Snapshots - Stories From the Edge
Snapshots - Stories From the Edge is a free downloadable booklet, in PDF form, which is released three times a year. Each issue tells the story of a particular fresh expression of Church or explores the thinking within the relatively young discipline of creating fresh expressions of Church. As with our previous publication, Encounters on the Edge, we want to give thoughtful accounts of what happens when people follow Jesus, discern God's call and start a further Christian community for people outside the current churches.
To receive a notification each time an issue of Snapshots is released, send your name and email address to: email@example.com
Issue 5 (June 2015) - Good practice in deploying and working with pioneer curates
In 2014, a pioneers conference called Who let the dogs out? was held at Wydale Hall, the York diocesan retreat house. It was attended by a small group of Ordained Pioneer Curates and their Training Incumbents. The conferences explored with both parties what they thought was most helpful, both in their particular contexts but also more widely. A number of key points were identified, including that the conference should be written up and shared with others, in order to help the Church of England move towards best practice and to reflect on the current experiences of Pioneer Curates and Training Incumbents. It led to the writing of this issue of Snapshots by Ali Dorey and George Lings, in consultation with the other members of the conference planning group, Bob and Mary Hopkins, Gavin Wakefield and Liz Williams.We hope that it will help the Church of England (and possibly other denominations) to enable good pioneer ministry to continue and grow.
You can download Snapshots issue 5 here.
Issue 4 (May 2015) - Welcoming the black sheep
The fourth issue of Snapshots from Church Army's Research Unit examines The Order of the Black Sheep (TOBS) in Chesterfield, Derbyshire. This fresh expression of Church, with its rock music and “heavy metal” roots, provides a safe haven for those who feel they don’t fit in traditional church or refuse to “dress up” to attend it. Traditional churches in the past have struggled to accommodate people with a heavy metal, gothic, biker or skater dress code. Author George Lings says: “When I visited, this young church impressed me. It shows depth in tackling issues, you sense ready acceptance by its community, and it exhibits freshness of approach while respecting historic values. Many people feel like a black sheep from time to time – now there’s even a church for them.”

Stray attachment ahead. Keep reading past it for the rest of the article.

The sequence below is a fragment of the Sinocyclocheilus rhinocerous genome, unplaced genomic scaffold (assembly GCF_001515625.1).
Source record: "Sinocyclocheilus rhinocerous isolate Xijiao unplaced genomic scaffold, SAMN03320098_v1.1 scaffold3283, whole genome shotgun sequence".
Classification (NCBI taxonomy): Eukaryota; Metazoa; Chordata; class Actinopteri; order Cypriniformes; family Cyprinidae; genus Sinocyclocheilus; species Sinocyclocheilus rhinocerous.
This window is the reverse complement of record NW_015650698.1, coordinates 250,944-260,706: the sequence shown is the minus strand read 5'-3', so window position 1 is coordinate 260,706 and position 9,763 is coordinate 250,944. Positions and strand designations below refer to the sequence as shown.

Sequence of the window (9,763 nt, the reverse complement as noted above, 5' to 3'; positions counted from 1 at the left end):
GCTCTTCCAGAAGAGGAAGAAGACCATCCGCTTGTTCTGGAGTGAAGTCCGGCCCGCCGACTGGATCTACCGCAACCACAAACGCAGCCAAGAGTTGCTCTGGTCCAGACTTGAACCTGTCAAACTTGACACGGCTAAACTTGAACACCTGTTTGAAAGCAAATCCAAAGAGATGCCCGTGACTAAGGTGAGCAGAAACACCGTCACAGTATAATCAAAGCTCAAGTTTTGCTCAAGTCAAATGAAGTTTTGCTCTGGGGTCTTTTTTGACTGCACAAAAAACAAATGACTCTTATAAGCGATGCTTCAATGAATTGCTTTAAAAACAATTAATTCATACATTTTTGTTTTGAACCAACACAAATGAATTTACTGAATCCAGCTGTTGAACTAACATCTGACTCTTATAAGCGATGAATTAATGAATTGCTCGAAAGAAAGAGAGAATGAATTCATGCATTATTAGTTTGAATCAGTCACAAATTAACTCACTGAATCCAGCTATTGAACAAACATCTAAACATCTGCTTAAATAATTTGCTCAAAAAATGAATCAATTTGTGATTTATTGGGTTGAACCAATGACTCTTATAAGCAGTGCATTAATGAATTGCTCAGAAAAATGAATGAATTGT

You can download Snapshots issue 4 here.
Issue 3 (December 2014) - Church plants and fresh expressions of Church – how do these terms best relate?
Author George Lings takes a break from looking at case studies, and instead examines the relationship between "church planting" and "fresh expressions of Church". He argues the case that "church planting" is a subset of "fresh expressions of Church" rather than the other way round, and that an interpersonal way of describing church is better than a horticultural one (thinking of churches as people rather than plant life). George says: "I am convinced that how we casually talk about things, especially if this uses images, is of great significance; it profoundly affects how we think about them. What we think then affects the value we place on them, and even the resources we invest in them."
You can download Snapshots issue 3 here.
Issue 2 (June 2014) - Surprises in a normal setting
This second issue of Snapshots looks at Fun-Key Church in Richmond, North Yorkshire. The congregation of St Mary's Church, Richmond, values traditional church music but is predominantly elderly. Yet alongside their weekly Sunday services, Fun-Key Church is a monthly congregation that works for young and old, adults and children, with worship aided by craft, music, activities, prayer and fun. It has added around 35 per cent more attenders to their church. Author George Lings says: "We noted the energy, creativity and good sense in its lay leaders. We thought it a story worth making better known, because something like it could be started by many churches."
You can download Surprises in a normal setting here.
Issue 1 (January 2014) - Holy Ground
Written by George Lings, this debut issue of Snapshots examines a community called Holy Ground that meets in Exeter Cathedral once a month. George visited Holy Ground and found a group of Christians wanting to connect with life, using alternative worship, café church styles and extended meditation within one overall gathering. What can we learn from their story? Can cathedrals and larger churches do fresh expressions of Church too? Could monthly church be a good way forward? Could something similar happen elsewhere?
You can download Holy Ground here.